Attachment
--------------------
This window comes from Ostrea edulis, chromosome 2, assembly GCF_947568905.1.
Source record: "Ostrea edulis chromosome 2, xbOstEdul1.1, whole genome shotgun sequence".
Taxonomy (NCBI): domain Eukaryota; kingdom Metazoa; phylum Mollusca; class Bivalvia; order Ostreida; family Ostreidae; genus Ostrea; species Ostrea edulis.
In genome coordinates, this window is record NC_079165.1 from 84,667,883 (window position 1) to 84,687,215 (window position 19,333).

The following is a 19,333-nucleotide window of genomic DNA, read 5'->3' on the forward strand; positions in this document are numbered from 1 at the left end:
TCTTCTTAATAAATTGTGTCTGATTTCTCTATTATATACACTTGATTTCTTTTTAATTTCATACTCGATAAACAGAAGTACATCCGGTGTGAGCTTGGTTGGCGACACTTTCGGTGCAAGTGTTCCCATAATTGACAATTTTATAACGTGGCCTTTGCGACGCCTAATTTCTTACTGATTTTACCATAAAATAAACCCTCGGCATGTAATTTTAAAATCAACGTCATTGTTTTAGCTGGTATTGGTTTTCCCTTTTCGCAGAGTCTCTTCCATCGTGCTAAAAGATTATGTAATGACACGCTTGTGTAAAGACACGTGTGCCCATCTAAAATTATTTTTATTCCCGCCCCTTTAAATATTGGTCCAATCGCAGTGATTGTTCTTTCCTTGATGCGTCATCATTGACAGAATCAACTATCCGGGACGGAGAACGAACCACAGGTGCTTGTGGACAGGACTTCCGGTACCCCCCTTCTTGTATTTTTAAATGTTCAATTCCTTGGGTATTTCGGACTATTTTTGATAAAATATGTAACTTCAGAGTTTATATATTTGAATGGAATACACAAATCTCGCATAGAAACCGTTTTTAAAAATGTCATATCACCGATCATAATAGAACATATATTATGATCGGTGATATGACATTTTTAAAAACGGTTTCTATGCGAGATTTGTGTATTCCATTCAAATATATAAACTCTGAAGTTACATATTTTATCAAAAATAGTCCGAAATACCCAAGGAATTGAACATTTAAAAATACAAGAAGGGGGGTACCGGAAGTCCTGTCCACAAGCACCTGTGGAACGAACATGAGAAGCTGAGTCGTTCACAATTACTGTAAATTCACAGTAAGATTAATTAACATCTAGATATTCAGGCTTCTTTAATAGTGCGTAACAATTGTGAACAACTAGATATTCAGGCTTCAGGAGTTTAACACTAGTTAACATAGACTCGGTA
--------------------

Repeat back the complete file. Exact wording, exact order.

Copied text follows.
This window comes from Ostrea edulis, chromosome 2, assembly GCF_947568905.1.
Source record: "Ostrea edulis chromosome 2, xbOstEdul1.1, whole genome shotgun sequence".
Taxonomy (NCBI): domain Eukaryota; kingdom Metazoa; phylum Mollusca; class Bivalvia; order Ostreida; family Ostreidae; genus Ostrea; species Ostrea edulis.
In genome coordinates, this window is record NC_079165.1 from 84,667,883 (window position 1) to 84,687,215 (window position 19,333).

The following is a 19,333-nucleotide window of genomic DNA, read 5'->3' on the forward strand; positions in this document are numbered from 1 at the left end:
TCTTCTTAATAAATTGTGTCTGATTTCTCTATTATATACACTTGATTTCTTTTTAATTTCATACTCGATAAACAGAAGTACATCCGGTGTGAGCTTGGTTGGCGACACTTTCGGTGCAAGTGTTCCCATAATTGACAATTTTATAACGTGGCCTTTGCGACGCCTAATTTCTTACTGATTTTACCATAAAATAAACCCTCGGCATGTAATTTTAAAATCAACGTCATTGTTTTAGCTGGTATTGGTTTTCCCTTTTCGCAGAGTCTCTTCCATCGTGCTAAAAGATTATGTAATGACACGCTTGTGTAAAGACACGTGTGCCCATCTAAAATTATTTTTATTCCCGCCCCTTTAAATATTGGTCCAATCGCAGTGATTGTTCTTTCCTTGATGCGTCATCATTGACAGAATCAACTATCCGGGACGGAGAACGAACCACAGGTGCTTGTGGACAGGACTTCCGGTACCCCCCTTCTTGTATTTTTAAATGTTCAATTCCTTGGGTATTTCGGACTATTTTTGATAAAATATGTAACTTCAGAGTTTATATATTTGAATGGAATACACAAATCTCGCATAGAAACCGTTTTTAAAAATGTCATATCACCGATCATAATAGAACATATATTATGATCGGTGATATGACATTTTTAAAAACGGTTTCTATGCGAGATTTGTGTATTCCATTCAAATATATAAACTCTGAAGTTACATATTTTATCAAAAATAGTCCGAAATACCCAAGGAATTGAACATTTAAAAATACAAGAAGGGGGGTACCGGAAGTCCTGTCCACAAGCACCTGTGGAACGAACATGAGAAGCTGAGTCGTTCACAATTACTGTAAATTCACAGTAAGATTAATTAACATCTAGATATTCAGGCTTCTTTAATAGTGCGTAACAATTGTGAACAACTAGATATTCAGGCTTCAGGAGTTTAACACTAGTTAACATAGACTCGGTA